The Changing Face of American Banking
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The Changing Face of American Banking

Deregulation, Reregulation, and the Global Financial System
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Ranajoy Ray Chaudhuri
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Table of Contents 1. A Brief Chronology of U.S. Banking Regulations 1.1. The European Origins of Banking 1.2. The Evolution of the American Banking System: A Timeline 2. The Free Banking Era 2.1. The Origins of Free Banking 2.2. The American Free Banking Experience 2.3. Central Banking Activities in the Free Banking Era 2.4. The End of Free Banking 2.5. The Contemporary International Financial System 3. The Big Markets: New York and California 3.1. The Growth of New York 3.2. The Early Days of Banking in New York 3.3. The California Gold Rush 3.4. The Early Days of Banking in California 4. The Little Markets: The Story of Unit Banks 4.1. The Growth of Unit Banks 4.2. The Effect of the Banking Act of 1935 4.3. The Economics of Unit Banking 4.3.1. Bank Size and Bank Profitability 4.3.2. Bank Size and Bank Cost 4.3.3. The Impact of Bank Size on Other Banking Indicators 5. The Early Days of the Federal Reserve 5.1. The Pioneers: Central Banking in Europe 5.2. Central Banking in the pre-Federal Reserve Era 5.3. The Panic of 1907 and the National Banking Commission 5.4. The Federal Reserve Act and the Federal Reserve System 5.5. Structure of the Federal Reserve System 5.5.1. The Federal Reserve Banks 5.5.2. The Board of Governors 5.5.3. The Federal Open Market Committee 5.6. The Evolution of the Federal Reserve System 5.6.1. The Early Years 5.6.2. The Discovery of Open Market Operations 5.6.3. The Great Depression 5.6.4. The Accord of 1951 5.6.5. Monetary Policy Targets 5.6.6. The Evolution of the Federal Reserve's Macro Models 6. The Great Depression & the Glass-Steagall Act 6.1. The International Economy following the First World War 6.2. The Causes of the Great Depression 6.3. The Response of the Federal Reserve 6.4. The Banking Acts of 1933 and 1935 6.5. Fiscal Policy Measures for ending the Depression 7. The Stable Years 7.1. The International Economy following the Second World War 7.2. Banking Policy during the Period 7.2.1. The 3-6-3 Rule 7.2.2. Bank Holding Company Act of 1956 7.2.3. Other Banking Acts of the Time 7.3. Fiscal Measures during the Period 7.3.1. Fair Deal 7.3.2. The Eisenhower Administration 7.3.3. New Frontier 7.3.4. Great Society 7.3.5. The U.S. as the Leading Global Creditor 7.4. The Demise of the Bretton Woods System 8. The Housing Market and the Savings & Loan Associations Crisis: The 1980s 8.1. The European Origins of Savings & Loan Associations 8.2. The History of Savings & Loan Associations in America 8.3. The Causes of the Crisis 8.4. A Timeline of the Savings & Loan Crisis 8.5. Subsequent Developments 9. Deregulation and the Great Recession: The 1990s and the 2000s 9.1. The Economic Policies of the Clinton Administration 9.1.1. A Federal Budget Surplus! 9.1.2. The National Debt 9.1.3. The Deficit Reduction Act 9.1.4. The Taxpayer Relief Act of 1997 9.1.5. The Balanced Budget Act of 1997 9.2. Legislation Regarding the Banking Industry 9.2.1. The Riegle-Neal Interstate Banking and Branching Efficiency Act of 1994 9.2.2. The Gramm-Leach-Bliley Act of 1999 9.2.3. The Commodity Futures Modernization Act of 2000 9.3. Other Deregulatory Measures during the Clinton Years 9.4. The Economy during the George W. Bush Years 9.4.1. The Dot-Com Bubble 9.4.2. The September 11 Attacks 9.4.3. The Tax Cuts of 2001 9.4.4. The Tax Cuts of 2003 9.5. The Financial Sector under the Bush Presidency 9.5.1. The Legacy of the Commodity Futures Modernization Act 9.5.2. The Sarbanes-Oxley Act of 2002 9.5.3. The Fair and Accurate Credit Transactions Act of 2003 9.5.4. The Bankruptcy Abuse Prevention and Consumer Protection Act of 2005 9.6. The Causes of the Financial Crisis of 2007-2008 9.6.1. The Housing Sector 9.6.2. The Availability of Cheap Credit 9.6.3. The Rise in Interest Rates 9.6.4. The Growth of Subprime Lending 9.6.5. Securitization 9.6.6. Faulty Credit Ratings 9.6.7. The Rise in Oil Prices 9.6.8. A Global Contagion 9.7. A Timeline of the Crisis 9.7.1. The Unfolding of the Crisis 9.7.2. The Emergency Economic Stabil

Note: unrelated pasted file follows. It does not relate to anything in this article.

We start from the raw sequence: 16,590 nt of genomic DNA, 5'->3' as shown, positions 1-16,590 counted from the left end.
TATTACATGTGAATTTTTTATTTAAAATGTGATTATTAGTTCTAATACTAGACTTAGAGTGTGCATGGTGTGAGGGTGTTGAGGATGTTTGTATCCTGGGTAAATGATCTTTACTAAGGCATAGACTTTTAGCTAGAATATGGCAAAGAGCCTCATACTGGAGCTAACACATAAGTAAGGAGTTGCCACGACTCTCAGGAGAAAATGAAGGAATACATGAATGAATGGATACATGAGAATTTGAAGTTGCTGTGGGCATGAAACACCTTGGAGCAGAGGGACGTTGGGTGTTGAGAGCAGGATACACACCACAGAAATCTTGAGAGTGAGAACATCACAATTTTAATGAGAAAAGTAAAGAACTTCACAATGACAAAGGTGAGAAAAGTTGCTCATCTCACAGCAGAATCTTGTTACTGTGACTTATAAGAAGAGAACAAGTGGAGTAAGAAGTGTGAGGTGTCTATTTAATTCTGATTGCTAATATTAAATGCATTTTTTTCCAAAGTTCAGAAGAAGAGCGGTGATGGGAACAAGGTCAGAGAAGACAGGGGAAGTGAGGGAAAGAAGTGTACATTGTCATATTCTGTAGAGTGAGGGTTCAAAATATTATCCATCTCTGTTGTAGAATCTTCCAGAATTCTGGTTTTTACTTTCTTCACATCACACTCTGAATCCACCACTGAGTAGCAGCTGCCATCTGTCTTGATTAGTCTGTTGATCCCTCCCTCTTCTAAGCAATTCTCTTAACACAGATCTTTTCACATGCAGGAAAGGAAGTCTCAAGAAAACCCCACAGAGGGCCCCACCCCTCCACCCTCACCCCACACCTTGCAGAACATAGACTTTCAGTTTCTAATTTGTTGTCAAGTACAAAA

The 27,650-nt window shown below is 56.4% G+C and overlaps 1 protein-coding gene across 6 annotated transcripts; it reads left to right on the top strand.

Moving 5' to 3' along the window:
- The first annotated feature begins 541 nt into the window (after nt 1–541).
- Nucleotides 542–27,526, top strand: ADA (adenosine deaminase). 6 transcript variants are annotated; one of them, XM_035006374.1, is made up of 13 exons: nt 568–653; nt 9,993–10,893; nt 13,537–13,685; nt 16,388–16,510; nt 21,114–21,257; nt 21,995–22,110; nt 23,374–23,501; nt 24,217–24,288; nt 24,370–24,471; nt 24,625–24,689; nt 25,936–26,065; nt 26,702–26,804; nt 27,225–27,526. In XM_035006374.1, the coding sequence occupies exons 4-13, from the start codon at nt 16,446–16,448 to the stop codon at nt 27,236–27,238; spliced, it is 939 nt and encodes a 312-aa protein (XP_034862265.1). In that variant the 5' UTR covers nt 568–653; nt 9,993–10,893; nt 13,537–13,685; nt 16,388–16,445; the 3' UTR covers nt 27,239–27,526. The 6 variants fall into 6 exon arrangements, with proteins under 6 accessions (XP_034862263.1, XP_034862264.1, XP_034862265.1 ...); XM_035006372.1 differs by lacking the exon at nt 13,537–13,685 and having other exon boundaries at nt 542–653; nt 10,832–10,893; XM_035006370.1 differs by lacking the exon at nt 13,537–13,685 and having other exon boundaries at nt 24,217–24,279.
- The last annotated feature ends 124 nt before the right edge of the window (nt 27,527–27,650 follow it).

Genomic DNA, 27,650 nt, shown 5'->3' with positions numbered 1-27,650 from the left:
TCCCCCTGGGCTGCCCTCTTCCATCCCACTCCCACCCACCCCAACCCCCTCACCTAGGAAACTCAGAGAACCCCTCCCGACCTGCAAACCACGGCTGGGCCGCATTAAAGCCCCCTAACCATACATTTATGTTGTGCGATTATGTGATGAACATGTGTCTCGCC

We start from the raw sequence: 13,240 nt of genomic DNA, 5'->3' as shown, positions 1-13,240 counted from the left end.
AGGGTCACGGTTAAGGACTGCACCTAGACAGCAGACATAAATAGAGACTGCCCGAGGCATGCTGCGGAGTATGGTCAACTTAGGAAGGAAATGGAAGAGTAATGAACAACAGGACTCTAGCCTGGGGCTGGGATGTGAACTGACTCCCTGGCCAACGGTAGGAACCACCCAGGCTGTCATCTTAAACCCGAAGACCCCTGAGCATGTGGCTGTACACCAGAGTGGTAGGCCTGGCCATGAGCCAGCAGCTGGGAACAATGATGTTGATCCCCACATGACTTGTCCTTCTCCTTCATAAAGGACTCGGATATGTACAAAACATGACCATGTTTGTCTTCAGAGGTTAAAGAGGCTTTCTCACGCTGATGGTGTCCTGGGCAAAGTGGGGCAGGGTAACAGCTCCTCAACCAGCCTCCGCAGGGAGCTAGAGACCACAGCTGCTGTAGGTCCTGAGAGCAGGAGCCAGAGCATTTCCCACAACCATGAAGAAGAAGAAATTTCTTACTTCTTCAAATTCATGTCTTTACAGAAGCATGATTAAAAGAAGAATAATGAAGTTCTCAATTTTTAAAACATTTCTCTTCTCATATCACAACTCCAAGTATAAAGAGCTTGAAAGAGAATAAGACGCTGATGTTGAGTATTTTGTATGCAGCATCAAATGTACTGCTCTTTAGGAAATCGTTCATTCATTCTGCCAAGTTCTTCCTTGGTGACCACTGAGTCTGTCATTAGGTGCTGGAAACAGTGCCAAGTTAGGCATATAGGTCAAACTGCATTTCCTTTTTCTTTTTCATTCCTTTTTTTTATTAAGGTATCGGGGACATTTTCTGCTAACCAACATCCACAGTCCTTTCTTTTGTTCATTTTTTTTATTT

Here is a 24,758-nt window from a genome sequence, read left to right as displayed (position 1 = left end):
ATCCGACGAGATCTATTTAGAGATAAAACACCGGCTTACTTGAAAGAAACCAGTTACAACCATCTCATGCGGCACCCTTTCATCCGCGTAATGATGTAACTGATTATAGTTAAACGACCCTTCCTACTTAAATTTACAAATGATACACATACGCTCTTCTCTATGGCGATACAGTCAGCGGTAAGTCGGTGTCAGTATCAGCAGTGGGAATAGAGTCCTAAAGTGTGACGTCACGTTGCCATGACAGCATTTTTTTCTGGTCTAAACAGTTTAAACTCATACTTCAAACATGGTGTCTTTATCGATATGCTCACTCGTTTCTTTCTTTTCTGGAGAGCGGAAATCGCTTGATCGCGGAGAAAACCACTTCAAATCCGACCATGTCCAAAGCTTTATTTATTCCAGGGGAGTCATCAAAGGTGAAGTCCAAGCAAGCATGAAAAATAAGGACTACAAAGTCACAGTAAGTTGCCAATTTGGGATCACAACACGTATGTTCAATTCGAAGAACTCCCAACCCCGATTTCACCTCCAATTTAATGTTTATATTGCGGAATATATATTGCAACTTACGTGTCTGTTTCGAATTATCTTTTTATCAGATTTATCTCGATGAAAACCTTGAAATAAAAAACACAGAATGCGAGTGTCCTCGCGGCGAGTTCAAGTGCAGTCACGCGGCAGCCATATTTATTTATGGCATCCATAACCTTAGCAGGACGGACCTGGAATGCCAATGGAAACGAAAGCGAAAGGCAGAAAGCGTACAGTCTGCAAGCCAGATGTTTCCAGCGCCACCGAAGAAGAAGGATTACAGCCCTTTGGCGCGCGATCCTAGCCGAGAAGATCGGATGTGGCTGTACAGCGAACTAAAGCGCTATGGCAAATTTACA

With almost 6,300 commercial banks, significantly more than in any other country, the world of US banking is unique, fascinating, and always in flux. Two principal pieces of legislation have shaped the banking structure in this country: The McFadden Act of 1927, which prohibited banks from branching into other states, and The Glass-Steagall Act of 1933, which separated commercial and investment banking activities. The repeal of the Glass-Steagall Act in 1999 was one of the main contributing factors behind the global financial crisis of 2008. This measure resulted in the passage of the Dodd-Frank Wall Street Reform and Consumer Protection Act of 2010, which once again prohibited commercial banks from making certain types of speculative investments. The Changing Face of American Banking analyzes the impact of both these acts - as well as that of their subsequent repeal - in depth, examining the real effects of government regulations on the US commercial banking sector. Ray Chaudhuri pinpoints the evolving nature of US commercial banks and banking regulations and explores their impact on the economy. Instead of just focusing on banks and regulations, this work considers the correlations and causality between banking performance and economic growth and productivity. It also brings the banking literature up to date with the 2008-2009 financial crisis and its aftermath, including the passage of the Dodd-Frank Act of 2010 and its effect on American banking.

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